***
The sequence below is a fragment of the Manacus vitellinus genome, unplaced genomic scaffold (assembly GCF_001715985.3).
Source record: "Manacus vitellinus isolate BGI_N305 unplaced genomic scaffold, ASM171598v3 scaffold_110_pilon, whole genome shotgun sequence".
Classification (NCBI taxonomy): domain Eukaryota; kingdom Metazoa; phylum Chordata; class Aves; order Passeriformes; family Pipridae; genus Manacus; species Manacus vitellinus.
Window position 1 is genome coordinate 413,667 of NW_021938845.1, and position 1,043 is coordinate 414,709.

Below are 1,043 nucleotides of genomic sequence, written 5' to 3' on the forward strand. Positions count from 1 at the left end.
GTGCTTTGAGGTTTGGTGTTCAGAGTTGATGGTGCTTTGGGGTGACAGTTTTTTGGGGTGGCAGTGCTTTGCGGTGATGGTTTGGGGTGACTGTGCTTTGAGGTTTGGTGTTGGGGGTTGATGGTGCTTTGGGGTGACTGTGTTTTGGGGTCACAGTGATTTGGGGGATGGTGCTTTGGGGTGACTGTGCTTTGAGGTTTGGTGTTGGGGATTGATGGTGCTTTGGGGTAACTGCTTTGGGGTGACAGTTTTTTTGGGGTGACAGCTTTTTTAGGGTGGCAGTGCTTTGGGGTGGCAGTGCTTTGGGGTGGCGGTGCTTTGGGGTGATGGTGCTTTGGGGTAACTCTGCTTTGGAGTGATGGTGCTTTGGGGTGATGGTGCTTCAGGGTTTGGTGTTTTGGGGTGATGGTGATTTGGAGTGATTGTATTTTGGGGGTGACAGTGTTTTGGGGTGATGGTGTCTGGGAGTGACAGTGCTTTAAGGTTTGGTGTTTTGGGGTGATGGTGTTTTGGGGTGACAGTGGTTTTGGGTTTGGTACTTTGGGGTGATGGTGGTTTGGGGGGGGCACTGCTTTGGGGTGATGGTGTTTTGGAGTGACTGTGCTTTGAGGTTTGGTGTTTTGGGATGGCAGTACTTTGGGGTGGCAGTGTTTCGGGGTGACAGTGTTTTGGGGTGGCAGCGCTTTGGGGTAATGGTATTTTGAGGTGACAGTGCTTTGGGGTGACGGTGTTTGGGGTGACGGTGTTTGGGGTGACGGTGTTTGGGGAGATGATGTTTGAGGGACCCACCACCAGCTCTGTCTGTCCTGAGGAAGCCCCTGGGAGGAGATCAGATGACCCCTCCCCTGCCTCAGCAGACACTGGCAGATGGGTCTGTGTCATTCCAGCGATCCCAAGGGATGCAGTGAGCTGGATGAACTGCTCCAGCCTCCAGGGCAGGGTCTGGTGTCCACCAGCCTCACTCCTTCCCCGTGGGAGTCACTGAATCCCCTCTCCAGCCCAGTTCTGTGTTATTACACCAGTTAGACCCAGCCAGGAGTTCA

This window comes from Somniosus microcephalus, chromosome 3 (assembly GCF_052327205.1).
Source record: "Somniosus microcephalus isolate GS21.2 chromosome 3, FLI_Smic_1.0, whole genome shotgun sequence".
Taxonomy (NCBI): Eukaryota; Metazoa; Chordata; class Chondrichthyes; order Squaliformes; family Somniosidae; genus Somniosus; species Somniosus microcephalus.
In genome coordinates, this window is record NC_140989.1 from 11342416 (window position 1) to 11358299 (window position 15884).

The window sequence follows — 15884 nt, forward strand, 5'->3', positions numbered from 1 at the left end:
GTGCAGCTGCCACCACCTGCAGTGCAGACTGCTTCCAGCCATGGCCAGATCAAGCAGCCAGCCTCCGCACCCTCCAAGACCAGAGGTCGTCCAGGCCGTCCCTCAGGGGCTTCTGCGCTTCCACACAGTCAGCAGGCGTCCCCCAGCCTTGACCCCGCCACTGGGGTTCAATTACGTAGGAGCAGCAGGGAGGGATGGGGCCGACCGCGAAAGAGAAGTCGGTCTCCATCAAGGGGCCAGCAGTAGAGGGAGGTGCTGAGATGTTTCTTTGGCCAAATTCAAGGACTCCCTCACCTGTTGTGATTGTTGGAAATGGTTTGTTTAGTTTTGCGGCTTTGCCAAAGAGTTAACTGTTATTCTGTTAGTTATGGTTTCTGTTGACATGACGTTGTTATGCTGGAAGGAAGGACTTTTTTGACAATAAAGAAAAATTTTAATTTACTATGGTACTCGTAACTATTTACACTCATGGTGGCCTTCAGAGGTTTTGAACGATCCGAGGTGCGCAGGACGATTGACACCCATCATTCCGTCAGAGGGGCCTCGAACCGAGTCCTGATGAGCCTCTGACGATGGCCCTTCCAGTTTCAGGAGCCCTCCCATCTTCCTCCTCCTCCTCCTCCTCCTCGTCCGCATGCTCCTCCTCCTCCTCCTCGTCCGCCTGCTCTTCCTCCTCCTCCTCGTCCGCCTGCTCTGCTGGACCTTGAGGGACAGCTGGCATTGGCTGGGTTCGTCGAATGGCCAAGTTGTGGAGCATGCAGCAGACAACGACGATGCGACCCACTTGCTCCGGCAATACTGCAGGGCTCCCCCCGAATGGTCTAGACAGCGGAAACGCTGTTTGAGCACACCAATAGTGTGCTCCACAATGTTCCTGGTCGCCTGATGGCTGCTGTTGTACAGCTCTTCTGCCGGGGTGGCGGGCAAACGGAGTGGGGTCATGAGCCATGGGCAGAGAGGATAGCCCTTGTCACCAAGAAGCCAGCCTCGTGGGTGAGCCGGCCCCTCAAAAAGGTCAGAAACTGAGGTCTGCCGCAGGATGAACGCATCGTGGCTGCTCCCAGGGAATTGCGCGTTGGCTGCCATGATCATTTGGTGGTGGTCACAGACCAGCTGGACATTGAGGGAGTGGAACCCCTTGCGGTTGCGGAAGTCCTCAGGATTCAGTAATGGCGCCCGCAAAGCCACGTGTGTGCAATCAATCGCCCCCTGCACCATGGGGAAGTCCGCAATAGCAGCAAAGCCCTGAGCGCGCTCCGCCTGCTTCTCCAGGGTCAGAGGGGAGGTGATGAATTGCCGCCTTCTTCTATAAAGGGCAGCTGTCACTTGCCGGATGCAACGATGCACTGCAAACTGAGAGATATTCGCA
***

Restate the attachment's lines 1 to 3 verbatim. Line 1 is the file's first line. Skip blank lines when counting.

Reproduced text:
The sequence below is a fragment of the Manacus vitellinus genome, unplaced genomic scaffold (assembly GCF_001715985.3).
Source record: "Manacus vitellinus isolate BGI_N305 unplaced genomic scaffold, ASM171598v3 scaffold_110_pilon, whole genome shotgun sequence".
Classification (NCBI taxonomy): domain Eukaryota; kingdom Metazoa; phylum Chordata; class Aves; order Passeriformes; family Pipridae; genus Manacus; species Manacus vitellinus.